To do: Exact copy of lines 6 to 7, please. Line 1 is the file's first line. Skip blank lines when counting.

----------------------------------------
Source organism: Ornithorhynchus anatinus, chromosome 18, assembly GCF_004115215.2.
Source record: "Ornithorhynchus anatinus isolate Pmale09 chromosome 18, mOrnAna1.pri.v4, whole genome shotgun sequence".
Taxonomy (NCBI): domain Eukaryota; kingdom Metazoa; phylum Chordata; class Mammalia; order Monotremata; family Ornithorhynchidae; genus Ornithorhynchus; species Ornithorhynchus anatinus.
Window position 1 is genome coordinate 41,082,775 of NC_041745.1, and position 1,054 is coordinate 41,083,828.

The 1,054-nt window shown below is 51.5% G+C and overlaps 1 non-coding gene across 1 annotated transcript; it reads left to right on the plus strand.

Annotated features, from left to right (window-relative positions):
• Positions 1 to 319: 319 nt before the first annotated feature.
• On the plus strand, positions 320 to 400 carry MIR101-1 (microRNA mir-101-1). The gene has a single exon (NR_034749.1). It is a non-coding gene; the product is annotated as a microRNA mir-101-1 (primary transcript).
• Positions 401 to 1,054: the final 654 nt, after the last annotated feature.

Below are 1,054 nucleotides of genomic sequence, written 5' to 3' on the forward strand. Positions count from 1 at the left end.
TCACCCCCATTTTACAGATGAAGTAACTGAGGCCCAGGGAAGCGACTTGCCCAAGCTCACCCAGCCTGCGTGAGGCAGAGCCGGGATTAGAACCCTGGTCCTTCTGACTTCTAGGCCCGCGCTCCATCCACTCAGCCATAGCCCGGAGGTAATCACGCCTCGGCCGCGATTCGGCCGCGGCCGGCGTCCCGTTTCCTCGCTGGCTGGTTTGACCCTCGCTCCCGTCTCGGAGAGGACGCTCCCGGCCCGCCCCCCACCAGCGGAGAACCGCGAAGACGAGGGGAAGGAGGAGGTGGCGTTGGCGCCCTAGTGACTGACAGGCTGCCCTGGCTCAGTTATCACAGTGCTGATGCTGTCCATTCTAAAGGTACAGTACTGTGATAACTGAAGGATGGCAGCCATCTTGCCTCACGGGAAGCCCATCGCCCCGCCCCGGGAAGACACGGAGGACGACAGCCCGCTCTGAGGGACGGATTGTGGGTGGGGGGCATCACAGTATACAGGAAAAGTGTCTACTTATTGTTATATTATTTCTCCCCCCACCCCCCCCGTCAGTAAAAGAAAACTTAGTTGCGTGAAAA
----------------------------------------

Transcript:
Annotated features, from left to right (window-relative positions):
• Positions 1 to 319: 319 nt before the first annotated feature.